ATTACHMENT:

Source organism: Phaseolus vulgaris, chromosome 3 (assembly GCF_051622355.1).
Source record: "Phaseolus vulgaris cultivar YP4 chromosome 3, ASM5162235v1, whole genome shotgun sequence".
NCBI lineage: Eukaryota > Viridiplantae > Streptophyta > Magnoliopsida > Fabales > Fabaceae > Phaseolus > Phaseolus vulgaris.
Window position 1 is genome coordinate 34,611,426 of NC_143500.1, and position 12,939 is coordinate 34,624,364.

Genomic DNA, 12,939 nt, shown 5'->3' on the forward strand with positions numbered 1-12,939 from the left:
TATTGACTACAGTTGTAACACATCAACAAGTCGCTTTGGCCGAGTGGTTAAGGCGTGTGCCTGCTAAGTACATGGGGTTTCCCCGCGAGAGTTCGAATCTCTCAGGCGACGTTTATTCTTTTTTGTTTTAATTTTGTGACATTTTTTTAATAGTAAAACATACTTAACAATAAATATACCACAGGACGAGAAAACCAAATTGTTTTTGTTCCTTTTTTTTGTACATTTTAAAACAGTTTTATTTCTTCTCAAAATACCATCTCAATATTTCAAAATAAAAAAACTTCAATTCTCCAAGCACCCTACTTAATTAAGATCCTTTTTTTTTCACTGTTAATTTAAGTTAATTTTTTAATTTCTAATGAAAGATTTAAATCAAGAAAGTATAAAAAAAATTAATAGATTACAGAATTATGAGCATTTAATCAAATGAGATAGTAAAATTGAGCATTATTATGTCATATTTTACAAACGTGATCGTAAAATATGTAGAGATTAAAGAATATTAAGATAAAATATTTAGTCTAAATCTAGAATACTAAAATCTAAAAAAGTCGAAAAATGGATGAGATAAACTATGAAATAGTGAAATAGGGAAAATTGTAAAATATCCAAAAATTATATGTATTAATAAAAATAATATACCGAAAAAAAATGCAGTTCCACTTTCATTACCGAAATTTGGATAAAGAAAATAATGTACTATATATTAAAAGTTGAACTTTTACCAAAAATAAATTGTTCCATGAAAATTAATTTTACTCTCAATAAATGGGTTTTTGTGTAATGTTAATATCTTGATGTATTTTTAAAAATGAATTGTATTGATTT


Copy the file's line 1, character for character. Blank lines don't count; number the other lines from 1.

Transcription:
Source organism: Phaseolus vulgaris, chromosome 3 (assembly GCF_051622355.1).